In the hierarchy of war’s horrors, death by friendly fire is among the most heartbreaking. Now imagine waiting 62 years to uncover the truth.
In July 2006, author James MacLeod, a California doctor who had been raised in Canada, got a phone call from one of his Canadian cousins that a terse notice had appeared in a local paper asking to contact family members of George Dewar MacLeod, a WWII Royal Canadian Air Force pilot shot down and killed in Belgium on September 29, 1944. James MacLeod was the pilot’s brother.
He responded to the newspaper query, setting off an exhaustive nine-month search to learn what really happened, ultimately shattering six decades of what a family had always believed. The unraveling of long-hidden facts led to the discovery that George Macleod and crew member Alan Charles Wiggins had not been felled by enemy fire but by their own countrymen in a tragic mistake.
Identification: Friend or Foe, is told almost entirely through letters and emails between family members of both airmen and a Belgium historian as well as inquiries and replies from the British Air Ministry, the RAF Museum, Canadian archives, and even the aircraft’s manufacturer. Perhaps most touching is the letter that finally arrives from the person who shot down the plane and had carried that guilt for more than 60 years.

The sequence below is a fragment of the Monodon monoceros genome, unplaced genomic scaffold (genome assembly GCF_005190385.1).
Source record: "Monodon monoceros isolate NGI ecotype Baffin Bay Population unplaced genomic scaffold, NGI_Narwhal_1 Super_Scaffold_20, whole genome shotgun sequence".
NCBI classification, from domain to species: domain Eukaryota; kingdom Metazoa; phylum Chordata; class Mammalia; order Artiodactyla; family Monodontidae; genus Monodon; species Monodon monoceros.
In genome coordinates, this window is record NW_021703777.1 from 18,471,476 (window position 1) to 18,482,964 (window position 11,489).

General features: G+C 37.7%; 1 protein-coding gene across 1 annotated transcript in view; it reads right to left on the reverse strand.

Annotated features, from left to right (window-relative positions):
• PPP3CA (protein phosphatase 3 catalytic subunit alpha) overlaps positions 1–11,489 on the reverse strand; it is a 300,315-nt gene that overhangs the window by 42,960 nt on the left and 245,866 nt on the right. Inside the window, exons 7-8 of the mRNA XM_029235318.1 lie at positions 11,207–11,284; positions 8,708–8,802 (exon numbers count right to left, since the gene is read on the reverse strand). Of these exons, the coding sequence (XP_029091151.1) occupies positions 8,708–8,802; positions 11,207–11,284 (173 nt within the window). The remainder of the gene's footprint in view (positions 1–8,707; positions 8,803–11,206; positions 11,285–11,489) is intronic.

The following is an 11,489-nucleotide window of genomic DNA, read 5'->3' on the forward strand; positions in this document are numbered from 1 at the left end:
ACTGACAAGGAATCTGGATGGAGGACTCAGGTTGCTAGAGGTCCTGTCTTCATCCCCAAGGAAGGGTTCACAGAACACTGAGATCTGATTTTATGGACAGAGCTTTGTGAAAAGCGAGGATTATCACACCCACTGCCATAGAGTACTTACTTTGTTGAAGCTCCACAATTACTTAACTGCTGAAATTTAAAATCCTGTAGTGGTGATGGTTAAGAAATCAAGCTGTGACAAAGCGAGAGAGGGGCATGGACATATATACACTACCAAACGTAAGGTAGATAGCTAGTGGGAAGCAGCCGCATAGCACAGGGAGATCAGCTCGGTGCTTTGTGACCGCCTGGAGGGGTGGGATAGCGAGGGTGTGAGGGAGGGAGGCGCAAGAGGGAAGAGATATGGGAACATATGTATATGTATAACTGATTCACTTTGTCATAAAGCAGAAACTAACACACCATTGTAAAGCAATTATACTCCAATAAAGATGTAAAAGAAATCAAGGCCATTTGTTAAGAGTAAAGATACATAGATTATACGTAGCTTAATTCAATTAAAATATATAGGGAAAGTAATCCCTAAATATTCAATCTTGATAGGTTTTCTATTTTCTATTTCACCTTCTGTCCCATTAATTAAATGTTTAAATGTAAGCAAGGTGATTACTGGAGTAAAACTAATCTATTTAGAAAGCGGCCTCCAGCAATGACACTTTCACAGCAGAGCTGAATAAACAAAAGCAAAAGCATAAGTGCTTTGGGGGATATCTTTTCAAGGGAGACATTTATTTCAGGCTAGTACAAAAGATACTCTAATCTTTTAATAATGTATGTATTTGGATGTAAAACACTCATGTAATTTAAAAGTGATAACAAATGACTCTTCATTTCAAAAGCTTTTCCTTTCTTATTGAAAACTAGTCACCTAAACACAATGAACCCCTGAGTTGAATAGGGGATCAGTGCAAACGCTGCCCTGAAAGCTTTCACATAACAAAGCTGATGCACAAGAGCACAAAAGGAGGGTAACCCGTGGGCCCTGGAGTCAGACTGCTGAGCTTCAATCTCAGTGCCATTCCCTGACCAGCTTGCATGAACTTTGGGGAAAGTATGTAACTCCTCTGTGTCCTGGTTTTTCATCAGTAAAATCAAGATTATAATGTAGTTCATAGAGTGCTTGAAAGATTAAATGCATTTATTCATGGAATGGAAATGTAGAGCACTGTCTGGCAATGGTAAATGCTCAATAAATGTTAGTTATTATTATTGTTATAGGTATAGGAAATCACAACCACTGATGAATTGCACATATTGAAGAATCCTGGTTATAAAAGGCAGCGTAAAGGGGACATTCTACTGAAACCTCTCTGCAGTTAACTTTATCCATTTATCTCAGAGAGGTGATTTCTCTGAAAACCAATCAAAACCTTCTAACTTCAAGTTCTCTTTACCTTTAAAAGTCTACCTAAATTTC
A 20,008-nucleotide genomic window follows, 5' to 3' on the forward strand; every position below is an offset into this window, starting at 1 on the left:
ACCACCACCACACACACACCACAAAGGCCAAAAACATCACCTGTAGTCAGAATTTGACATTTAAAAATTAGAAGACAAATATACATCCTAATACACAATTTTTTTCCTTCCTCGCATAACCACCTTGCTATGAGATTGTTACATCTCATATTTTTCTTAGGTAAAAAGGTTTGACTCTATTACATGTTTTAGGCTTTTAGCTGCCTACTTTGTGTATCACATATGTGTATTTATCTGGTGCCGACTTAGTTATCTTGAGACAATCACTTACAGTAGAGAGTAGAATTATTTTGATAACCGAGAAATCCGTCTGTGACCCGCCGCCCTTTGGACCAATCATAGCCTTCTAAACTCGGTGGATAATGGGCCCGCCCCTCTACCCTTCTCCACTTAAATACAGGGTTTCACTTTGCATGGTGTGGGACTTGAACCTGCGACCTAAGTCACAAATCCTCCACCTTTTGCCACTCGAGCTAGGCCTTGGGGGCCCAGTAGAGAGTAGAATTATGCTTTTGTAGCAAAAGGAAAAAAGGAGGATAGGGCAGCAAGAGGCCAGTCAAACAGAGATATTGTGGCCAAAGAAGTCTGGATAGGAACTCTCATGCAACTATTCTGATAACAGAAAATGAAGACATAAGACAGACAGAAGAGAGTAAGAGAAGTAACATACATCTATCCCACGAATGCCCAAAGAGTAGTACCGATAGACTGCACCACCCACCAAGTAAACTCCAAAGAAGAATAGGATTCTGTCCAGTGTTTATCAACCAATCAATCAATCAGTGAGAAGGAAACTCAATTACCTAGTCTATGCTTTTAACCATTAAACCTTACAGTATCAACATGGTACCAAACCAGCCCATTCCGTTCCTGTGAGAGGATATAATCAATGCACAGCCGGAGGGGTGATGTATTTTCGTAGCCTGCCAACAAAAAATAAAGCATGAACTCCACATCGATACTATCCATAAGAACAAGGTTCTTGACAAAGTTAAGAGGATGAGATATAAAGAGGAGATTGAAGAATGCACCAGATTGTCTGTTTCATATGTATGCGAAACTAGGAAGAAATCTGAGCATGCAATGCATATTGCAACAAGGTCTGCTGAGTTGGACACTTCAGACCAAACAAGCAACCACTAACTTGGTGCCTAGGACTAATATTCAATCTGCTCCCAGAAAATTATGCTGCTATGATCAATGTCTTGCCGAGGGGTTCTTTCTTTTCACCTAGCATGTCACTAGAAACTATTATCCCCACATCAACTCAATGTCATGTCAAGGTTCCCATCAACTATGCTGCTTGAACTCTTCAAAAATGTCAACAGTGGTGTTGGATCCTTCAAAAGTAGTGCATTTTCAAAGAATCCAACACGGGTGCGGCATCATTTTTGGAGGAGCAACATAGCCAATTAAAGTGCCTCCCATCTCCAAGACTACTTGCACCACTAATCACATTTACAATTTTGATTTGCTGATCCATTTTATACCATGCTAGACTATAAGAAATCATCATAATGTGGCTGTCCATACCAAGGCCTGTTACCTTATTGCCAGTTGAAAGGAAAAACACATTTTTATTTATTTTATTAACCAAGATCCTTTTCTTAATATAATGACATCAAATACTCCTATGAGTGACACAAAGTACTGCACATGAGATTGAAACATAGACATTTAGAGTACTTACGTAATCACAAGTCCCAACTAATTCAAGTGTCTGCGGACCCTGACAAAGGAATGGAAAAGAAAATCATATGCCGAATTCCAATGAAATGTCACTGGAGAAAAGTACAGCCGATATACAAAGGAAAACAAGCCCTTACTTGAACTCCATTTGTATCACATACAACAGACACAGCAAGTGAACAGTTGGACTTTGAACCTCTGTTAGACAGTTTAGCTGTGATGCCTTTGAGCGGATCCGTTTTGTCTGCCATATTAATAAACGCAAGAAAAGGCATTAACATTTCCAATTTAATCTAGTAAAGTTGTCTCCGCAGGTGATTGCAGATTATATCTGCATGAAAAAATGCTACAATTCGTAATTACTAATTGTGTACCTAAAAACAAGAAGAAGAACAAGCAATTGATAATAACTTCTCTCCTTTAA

It’s an incredible tale, told through the potentially interesting device of the correspondence. But while such sparseness lends credibility and showcases the painstaking detective work, it also proves to be the book’s biggest problem. The format is cumbersome and confusing for those not intimately familiar with the events. Important plot details, such as the RAF’s initial denial of friendly fire, are too easily lost. Readers would have benefitted with more narrative to fill in the gaps and relate the emotions involved.
This story deserves a revise, as it is too remarkable a tale to be left wanting more details.
Also available in ebook.